Bhim Sen Thapa lost touch with the people of Nepal because he lacked vision; and the people of Nepal failed to move towards a greater unity and a true sense of Nepali nationhood because he lacked vision. He saw no greater goals to strive for. His administration and his own actions were all bound up in maintaining the status quo. He was satisfied with what the state had and with what he had, an attitude no serious politician can afford or accept.
The unified Nepal, according to Stiller, was not able to keep up with three basic ideas that King Prithvi Narayan Shah had bequeathed to the nation. He links this conclusion with Prithvi Narayan Shah’s belief that the nation walked on two legs, the farmers of ‘village Nepal’ as well as the military rank and file; that a rich peasantry made a rich country; and that good government depended on nobility of service. Stiller points out: “somewhere on the road to conquest, amid the crash of guns and the sweat of battle, these ideals were lost.”
The Silent Cry that Nepal was living with was not without result. “From 1839 until 1846 Kathmandu would know nothing but alarms, changes in ministries, increasing tension, and finally the explosive night of the Kot Massacre, the fourteenth of September 1846.” The author reminds of the close connection between the events and policies of the silent years and the emergence of Jung Bahadur. The silent years ended with such violence largely because the cry of rural Nepal and the Nepali nation had gone unheeded. The author, who released the book in 1976, remarks that the modalities of the cry have changed now and there is change in the content as well. But he argues “the cry is still there.” The question is “will it be heard any more closely than it was during the silent years?”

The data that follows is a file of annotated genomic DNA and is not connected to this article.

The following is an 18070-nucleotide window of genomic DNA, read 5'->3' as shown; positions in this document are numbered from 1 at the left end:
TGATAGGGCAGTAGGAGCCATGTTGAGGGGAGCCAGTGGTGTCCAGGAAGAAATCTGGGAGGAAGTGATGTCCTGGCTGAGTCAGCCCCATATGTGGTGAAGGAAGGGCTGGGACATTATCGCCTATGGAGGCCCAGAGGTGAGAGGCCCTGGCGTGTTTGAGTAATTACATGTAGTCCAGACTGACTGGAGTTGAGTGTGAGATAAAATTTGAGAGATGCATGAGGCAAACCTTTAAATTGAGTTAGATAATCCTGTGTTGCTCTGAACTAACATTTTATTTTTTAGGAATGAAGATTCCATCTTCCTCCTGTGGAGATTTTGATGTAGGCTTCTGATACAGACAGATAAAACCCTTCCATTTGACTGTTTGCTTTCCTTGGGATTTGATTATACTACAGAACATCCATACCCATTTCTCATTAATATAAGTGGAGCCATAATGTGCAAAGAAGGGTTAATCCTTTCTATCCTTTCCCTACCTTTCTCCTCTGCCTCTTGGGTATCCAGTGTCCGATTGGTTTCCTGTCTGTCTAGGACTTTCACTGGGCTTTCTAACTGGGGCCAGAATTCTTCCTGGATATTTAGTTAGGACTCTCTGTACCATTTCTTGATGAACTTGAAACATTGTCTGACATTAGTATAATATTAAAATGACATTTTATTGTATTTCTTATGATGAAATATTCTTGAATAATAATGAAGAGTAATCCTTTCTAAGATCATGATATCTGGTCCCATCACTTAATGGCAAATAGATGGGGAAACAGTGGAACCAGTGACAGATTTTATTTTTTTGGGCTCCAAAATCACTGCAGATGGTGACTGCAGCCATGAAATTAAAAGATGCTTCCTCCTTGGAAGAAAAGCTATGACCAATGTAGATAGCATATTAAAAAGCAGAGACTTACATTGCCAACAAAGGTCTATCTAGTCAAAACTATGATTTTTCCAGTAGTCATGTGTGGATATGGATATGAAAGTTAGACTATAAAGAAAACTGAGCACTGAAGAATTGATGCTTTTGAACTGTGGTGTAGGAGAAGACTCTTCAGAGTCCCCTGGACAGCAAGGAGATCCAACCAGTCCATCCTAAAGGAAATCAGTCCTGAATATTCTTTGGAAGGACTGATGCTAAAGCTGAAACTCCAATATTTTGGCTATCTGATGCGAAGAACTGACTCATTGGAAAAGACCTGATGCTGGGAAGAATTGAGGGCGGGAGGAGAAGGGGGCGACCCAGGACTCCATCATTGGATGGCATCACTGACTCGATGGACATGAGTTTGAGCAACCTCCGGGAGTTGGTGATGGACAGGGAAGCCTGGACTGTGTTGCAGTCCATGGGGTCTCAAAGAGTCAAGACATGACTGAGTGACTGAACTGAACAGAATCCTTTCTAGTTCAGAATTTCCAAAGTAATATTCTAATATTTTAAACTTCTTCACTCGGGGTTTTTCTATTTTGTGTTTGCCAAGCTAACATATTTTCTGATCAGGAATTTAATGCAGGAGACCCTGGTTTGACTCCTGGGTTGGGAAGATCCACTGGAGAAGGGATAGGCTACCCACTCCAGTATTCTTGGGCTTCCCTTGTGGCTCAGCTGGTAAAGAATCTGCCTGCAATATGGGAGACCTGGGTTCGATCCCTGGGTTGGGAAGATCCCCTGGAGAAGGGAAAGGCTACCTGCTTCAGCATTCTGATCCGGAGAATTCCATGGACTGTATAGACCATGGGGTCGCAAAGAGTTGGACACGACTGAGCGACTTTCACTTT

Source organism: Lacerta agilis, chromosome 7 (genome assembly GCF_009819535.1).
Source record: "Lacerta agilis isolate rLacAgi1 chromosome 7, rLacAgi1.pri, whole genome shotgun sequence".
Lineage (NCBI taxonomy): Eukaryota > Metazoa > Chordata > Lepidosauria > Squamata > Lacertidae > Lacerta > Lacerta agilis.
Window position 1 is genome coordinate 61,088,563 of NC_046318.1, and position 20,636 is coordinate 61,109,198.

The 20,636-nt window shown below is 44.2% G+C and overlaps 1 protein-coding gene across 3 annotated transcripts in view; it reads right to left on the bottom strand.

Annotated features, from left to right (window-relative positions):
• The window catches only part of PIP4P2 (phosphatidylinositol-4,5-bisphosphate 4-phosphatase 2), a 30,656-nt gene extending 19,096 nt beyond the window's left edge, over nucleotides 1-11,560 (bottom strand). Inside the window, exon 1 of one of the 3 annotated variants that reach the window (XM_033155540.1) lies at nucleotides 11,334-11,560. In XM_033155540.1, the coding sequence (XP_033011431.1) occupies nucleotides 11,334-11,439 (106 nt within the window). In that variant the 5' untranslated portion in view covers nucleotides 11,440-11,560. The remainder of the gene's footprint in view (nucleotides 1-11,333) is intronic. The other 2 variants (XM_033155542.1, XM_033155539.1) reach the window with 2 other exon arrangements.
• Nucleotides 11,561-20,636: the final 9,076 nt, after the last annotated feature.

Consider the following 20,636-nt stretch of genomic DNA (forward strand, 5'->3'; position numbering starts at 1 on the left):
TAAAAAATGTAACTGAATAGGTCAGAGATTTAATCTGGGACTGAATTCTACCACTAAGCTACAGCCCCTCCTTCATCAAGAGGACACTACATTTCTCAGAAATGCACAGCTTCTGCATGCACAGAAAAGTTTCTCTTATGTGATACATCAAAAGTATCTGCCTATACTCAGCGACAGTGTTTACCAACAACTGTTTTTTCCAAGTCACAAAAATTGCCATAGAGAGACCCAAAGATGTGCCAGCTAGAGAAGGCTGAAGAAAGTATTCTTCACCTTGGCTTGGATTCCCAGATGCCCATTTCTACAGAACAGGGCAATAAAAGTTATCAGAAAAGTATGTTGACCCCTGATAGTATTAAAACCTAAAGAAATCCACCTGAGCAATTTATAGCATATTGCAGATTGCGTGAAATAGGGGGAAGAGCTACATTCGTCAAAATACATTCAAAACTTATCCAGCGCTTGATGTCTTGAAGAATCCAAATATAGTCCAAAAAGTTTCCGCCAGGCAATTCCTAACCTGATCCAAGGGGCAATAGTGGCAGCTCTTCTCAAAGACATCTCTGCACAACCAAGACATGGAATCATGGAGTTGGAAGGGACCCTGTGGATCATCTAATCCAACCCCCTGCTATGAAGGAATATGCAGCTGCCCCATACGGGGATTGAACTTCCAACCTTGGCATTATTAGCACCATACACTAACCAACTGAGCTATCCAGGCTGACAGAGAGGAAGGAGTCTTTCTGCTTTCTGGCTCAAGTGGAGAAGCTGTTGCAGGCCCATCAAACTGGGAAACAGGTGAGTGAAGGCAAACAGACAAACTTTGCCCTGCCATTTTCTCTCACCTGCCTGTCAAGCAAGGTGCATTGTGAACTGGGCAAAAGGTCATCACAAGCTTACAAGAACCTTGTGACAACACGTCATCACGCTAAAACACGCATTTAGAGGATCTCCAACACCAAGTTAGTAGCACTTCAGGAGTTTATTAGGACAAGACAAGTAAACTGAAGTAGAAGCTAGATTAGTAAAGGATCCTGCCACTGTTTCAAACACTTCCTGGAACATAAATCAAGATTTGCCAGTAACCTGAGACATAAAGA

For a student of law, Stiller’s analysis of the problem of ‘Sanskritization’ and its results is interesting. He has tried to explain ethnic diversity and customary law in the newly unified state, the ideal of Hindu law and unity, and the beginning of the process of ‘Sanskritization.’ Here, the author banks much on references on Hindu law, as practiced elsewhere, rather than legal rules produced in the new state. His use of the term ‘Sanskritization’ in the contents that he has been reflecting on seems over generalized, or a little too much. One must however agree with his finding that “not only was the legal dialogue of the silent years building up a record of legally sanctioned differences in custom and practice, it was also building up a record of differences in treatment meted out to citizens of different ethnic and caste backgrounds.”